Italian multinational, actually. Not as cool as some, but cooler than others.
The story is that a group of aliens crash landed on earth years ago and were trapped underground due to an earthquake. A group of scientists working on some kind of geological problem discover the alien craft. They are captured by the aliens, and another earthquake makes it possible for the ship to lift off. The scientists are kidnapped. Oh, the beautiful daughter of one of the scientists is taken as well.
The highlight of the movie for me was the red Alfa Romeo 2+2 sports car that the main characters drive around in early on. It was a moment of nostalgia for me. My friend Doug had the same Alfa, and we spent many a happy evening bombing around L.A. in the late 1970s, Doug, Norman and I. This is a rare coincidence, because it was a rare car. Someone broke Doug’s windshield outside the Whiskey Au Go Go one night, and getting a replacement was tough. The Alfa dealer needed not only the model number and year, but also the serial number of the car itself. It turned out that they were all a little different. The new one came over from Italy and that story ended happily, if expensively. Nice car! Doug’s was red, too.
The scientists are followed initially by a really old Chrysler sedan. This is before any alien involvement. The followers are two “Oriental” spies. They are self-described as such. “You may think that we are sent by the People’s Republic of China. You are wrong! We are Oriental, but we are not Chinese!” At first I wondered if they were North Korean or something, but one guy’s name is Chang. I believe that they put in this disclaimer to avoid pissing off the Red Chinese, who were still pretty hot stuff in 1966. Did I mention? The Chinese spies are kidnapped by the aliens, too.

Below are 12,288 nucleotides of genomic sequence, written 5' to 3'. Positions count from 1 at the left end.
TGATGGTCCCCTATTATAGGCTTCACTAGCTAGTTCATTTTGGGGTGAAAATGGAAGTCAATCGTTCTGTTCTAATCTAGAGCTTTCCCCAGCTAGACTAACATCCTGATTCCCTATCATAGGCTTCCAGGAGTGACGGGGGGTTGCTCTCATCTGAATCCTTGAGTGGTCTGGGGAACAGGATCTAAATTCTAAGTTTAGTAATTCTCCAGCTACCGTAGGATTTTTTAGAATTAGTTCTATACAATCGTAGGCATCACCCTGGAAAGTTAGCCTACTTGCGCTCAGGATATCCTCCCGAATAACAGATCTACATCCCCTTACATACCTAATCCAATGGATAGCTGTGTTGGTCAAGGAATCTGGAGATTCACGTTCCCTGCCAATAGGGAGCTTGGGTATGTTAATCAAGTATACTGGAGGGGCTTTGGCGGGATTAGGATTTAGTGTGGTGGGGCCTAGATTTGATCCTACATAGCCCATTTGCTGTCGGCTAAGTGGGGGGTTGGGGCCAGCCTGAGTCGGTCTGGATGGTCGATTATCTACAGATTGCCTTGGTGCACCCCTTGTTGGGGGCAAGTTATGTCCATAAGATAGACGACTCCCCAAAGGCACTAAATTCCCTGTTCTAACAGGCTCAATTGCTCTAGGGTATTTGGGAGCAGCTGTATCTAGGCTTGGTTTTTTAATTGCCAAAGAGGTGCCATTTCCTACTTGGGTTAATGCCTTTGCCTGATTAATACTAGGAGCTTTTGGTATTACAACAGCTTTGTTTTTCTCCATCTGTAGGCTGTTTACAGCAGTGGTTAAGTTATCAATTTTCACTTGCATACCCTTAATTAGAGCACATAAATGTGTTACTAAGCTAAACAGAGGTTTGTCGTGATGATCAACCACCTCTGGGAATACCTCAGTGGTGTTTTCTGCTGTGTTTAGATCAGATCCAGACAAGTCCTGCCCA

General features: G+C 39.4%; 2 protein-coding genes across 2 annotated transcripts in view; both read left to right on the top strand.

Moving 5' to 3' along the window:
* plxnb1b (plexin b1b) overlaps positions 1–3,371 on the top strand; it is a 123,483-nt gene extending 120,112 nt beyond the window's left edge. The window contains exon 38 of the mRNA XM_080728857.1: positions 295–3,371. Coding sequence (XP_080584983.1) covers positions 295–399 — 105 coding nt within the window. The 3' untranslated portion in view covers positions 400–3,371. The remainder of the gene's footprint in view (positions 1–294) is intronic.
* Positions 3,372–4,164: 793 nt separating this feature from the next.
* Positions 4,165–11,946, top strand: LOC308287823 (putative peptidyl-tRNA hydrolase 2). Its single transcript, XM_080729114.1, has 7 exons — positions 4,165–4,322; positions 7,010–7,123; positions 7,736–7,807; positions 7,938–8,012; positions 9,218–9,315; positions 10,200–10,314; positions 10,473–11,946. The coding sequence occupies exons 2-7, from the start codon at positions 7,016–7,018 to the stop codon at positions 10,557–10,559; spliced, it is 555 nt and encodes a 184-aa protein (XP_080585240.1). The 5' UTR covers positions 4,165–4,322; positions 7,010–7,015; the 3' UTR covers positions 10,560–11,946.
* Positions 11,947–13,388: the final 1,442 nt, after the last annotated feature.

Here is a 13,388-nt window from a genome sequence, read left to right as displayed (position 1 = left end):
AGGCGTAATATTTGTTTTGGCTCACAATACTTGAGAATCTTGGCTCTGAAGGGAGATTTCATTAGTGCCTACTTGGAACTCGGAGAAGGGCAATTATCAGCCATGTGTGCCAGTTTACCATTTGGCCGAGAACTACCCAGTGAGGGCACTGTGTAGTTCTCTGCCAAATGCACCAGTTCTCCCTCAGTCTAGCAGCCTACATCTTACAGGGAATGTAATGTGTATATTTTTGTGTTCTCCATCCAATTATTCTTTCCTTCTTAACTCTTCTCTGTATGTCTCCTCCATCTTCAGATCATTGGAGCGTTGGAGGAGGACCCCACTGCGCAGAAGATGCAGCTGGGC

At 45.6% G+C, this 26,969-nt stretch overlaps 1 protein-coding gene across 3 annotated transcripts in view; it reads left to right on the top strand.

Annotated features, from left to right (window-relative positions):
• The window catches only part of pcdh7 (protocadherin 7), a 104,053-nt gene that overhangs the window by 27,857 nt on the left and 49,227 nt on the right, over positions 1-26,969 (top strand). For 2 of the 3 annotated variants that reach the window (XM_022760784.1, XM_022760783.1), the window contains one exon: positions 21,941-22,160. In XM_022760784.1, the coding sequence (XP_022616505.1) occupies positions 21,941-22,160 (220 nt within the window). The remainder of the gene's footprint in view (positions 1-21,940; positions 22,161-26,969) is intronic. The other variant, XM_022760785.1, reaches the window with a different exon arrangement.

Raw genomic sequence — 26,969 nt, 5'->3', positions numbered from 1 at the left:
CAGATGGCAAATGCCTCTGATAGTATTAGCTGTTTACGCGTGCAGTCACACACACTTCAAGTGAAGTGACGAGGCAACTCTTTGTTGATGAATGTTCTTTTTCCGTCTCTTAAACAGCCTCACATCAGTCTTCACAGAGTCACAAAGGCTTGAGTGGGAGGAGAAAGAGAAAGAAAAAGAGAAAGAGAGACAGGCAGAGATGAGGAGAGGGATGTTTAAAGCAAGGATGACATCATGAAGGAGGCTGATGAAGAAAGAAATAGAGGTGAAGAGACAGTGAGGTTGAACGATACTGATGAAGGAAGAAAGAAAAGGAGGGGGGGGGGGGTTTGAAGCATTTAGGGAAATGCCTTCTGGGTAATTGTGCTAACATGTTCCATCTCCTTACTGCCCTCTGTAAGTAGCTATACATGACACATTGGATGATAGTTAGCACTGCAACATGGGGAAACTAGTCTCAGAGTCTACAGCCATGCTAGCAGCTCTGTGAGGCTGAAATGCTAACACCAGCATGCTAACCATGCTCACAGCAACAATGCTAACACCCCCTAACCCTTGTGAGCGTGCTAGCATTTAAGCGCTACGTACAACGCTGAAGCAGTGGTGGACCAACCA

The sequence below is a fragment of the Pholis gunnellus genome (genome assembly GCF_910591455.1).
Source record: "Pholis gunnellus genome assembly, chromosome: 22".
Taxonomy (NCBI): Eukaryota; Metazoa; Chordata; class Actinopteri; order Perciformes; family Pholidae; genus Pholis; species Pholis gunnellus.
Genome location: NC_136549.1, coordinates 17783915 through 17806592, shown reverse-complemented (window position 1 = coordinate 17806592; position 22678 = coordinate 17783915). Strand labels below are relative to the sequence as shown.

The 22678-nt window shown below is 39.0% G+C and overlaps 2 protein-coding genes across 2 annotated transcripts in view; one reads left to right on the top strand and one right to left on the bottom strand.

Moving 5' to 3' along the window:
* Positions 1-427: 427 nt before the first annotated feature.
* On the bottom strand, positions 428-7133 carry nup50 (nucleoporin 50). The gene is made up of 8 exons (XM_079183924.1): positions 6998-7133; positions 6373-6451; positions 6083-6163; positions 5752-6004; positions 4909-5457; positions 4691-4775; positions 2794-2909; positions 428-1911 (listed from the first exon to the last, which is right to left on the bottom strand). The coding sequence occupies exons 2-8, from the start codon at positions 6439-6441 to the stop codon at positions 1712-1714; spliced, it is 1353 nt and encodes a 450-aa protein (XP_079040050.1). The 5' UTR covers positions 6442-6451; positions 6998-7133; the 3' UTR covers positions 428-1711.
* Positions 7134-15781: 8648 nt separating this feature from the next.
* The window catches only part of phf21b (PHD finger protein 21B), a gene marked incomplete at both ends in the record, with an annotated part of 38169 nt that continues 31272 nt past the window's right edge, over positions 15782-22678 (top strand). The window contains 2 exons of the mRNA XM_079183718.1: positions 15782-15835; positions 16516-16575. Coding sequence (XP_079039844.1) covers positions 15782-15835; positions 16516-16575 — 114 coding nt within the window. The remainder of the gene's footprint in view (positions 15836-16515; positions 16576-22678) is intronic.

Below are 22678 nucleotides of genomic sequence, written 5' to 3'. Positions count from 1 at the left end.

Everyone seems to get along surprisingly well, all things considered. There is the odd fight, and a couple of people get shot, but only one of the scientists is actually killed. Usually there is social peace and quiet, cooperation, and two inter-galactic love stories are developed. It’s all mostly an excuse to show off the scientist’s beautiful daughter and the hot alien babe (who is also the alien boss).
Once the craft is in outer space, the story takes a strange twist. An earth space authority is introduced, using stock footage from the Japanese space movie, “Battle in Outer Space,” 1959. This takes up about six minutes of screen time, but then that whole plot disappears and is never seen or heard from again. They just wanted to show some space hardware, I suppose, on the cheap.
There’s some kind of emergency landing on a planet where our travelers are attacked by big, strong looking hairy man-beasts who carry curiously insubstantial sticks as weapons. Everyone duels with these flimsy sticks, and then Hot Daughter and her alien boyfriend blast the poor beasts. Another dead end plot distraction.
Around now there is a very brief description of the possible time distortions that may occur due to high speed space travel. And then they discover that some kind of spacecraft is heading back at them from somewhere further out. It’s small to have traveled that far, so it's a mystery. They go out and take a look.
Interestingly, both the aliens and the earth scientists (and spies) can go for space-walks in this movie using only a small breathing apparatus. They have heard a partial message from the craft, and they go over to have a look. It turns out that the message is a warning about nuclear destruction back on earth (the discussion of time distortion was a call-back). On the craft are two long-dead Russian cosmonauts who have decayed to dusty bones.
Oye, vey ist mir! By now we’re way up on the love plots and a strong anti-nuclear message is coming through, seemingly out of nowhere.
They land on the alien home world and . . . no one is there. It’s all overgrown and deserted. It seems they were so afraid of impending nuclear pollution damage that they just packed up the civilization and split for outer space.
I’ve seen better examples of such movies, but this one was mildly entertaining throughout. I enjoy trying to keep up with inexpertly joined together plots. The two female leads were very decorative; one had some substance and the other one was delightfully ditsy. They were always dressed in wardrobe intended to show off their secondary sexual characteristics. Plus, it’s all on YouTube, so the price is right.
I wouldn’t encourage you to watch it, but you wouldn’t regret it, either. Honestly, if it didn’t have Doug’s car in it, I wouldn’t have mentioned it at all.